Diyi Yang

Diyi Yang headshot

Stanford University

My research goal is to better understand human communication in social context and build socially aware language technologies to support human-human and human-computer interaction. Related to AI-CARING, I am excited to build interactive LLM-empowered feedback systems to help caregivers learn support provision skills. Generative models like GPT3 perform really well out of the box but are not suited for empathic conversations especially for the specific MCI context with caregiving and social support exchange. Through our project, we aim at building a training conversational agent to help caregivers frame supportive, reflective, and more helpful responses to support seekers. More importantly, we are interested in deploying this type of system with caregivers to demonstrate the effectiveness of our training system, and understand its broad implication in eventually supporting MCI members.

As an initial effort towards this goal, we currently look at online peer counseling platforms to see how we can build such tools to help counselors. Peer counselors are key to the success of online peer counseling platforms, but most of them often do not have systematic ways to receive guidelines or supervision. We have developed the first version of a system called CARE: an interactive AI-based tool to empower peer counselors through automatic suggestion generation. During the practical training stage, CARE helps diagnose which specific counseling strategies are most suitable in the given context and provides tailored example responses as suggestions. Counselors can choose to select, modify, or ignore any suggestion before replying to the support seeker. Building upon the Motivational Interviewing framework, CARE utilizes large-scale counseling conversation data together with advanced natural language generation techniques to achieve these functionalities. We demonstrate the efficacy of CARE by performing both quantitative evaluations and qualitative user studies through simulated chats and semi-structured interviews. We also find that CARE especially helps novice counselors respond better in challenging situations. We're in the process of conducting large-scale evaluations to see how CARE can help caregivers in general.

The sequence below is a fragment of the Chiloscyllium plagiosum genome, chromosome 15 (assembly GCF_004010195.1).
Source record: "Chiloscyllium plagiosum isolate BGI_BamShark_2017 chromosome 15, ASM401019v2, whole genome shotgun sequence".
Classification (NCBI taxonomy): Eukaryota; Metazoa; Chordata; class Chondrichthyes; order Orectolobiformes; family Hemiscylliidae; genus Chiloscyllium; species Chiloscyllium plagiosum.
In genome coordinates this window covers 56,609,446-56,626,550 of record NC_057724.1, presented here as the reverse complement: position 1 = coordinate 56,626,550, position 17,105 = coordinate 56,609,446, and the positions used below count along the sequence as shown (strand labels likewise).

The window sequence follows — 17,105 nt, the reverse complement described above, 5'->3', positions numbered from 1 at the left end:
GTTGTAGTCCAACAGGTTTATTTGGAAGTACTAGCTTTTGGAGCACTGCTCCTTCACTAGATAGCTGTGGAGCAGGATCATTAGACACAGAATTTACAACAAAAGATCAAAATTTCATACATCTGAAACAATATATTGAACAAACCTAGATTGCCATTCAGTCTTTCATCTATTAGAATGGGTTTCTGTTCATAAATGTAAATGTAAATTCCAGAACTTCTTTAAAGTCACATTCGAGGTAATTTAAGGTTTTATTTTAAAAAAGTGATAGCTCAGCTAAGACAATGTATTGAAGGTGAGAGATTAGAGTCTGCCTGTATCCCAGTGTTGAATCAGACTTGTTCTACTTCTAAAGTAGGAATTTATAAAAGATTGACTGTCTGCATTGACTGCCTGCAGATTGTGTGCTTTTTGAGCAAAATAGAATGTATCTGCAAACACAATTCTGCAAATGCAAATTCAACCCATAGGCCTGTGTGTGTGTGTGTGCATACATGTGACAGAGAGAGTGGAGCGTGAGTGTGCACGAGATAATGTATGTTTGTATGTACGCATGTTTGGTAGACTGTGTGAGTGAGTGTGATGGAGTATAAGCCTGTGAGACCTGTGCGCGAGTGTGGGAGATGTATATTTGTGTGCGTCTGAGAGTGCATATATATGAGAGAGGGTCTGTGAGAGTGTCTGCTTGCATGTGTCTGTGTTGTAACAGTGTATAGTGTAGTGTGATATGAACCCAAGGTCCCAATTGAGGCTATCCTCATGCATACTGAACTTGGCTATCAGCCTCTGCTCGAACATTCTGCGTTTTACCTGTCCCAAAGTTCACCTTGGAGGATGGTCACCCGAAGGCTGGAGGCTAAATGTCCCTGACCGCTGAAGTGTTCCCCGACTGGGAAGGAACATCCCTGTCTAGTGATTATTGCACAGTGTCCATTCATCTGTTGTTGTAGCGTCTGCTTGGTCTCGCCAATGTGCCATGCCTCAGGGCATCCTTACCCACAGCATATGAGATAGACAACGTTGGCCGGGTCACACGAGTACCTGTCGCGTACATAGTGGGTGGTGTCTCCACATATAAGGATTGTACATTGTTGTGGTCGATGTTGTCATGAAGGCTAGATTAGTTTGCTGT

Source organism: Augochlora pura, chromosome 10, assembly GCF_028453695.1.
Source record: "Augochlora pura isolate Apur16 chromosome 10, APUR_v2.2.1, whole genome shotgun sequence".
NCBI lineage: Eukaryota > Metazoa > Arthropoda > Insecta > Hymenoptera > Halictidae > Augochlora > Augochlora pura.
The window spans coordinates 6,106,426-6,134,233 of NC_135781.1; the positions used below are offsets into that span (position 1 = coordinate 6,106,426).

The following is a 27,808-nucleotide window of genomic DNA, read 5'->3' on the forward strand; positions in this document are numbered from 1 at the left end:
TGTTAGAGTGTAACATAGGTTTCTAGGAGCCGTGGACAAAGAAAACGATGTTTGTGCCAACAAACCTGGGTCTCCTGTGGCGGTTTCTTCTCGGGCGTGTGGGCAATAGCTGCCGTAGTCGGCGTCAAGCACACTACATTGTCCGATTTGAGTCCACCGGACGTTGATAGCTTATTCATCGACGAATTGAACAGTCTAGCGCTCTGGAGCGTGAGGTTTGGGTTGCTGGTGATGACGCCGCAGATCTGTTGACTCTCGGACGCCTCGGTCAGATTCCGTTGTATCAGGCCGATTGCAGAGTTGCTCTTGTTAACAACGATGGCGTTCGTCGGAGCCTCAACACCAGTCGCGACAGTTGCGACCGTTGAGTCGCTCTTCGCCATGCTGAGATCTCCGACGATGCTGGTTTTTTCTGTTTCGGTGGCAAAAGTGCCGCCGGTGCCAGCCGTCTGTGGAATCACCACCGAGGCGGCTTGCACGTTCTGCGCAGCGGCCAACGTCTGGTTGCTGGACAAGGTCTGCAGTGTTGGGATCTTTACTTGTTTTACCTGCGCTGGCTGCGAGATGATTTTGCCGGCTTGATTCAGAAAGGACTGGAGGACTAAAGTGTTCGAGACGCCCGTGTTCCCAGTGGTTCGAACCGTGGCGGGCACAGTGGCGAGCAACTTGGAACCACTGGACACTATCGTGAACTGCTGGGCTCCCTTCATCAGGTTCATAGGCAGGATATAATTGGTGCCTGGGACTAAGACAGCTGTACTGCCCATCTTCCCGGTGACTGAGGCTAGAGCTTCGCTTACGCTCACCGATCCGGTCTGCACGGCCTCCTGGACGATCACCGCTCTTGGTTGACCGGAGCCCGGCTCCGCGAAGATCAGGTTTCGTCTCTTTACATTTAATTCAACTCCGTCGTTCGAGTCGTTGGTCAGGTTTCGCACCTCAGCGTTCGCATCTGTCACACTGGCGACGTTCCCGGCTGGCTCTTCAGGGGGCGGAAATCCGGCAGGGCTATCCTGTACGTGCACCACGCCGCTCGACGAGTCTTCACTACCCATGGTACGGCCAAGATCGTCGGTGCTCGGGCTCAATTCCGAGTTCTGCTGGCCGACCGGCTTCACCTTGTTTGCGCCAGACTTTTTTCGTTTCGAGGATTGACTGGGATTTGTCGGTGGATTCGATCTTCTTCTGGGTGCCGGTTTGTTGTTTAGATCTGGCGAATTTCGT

This work holds great potential in facilitating more effective verbal communication between caregivers (support providers) and MCI members (support seekers). It would help support older adults especially in terms of NLP-based nudging techniques.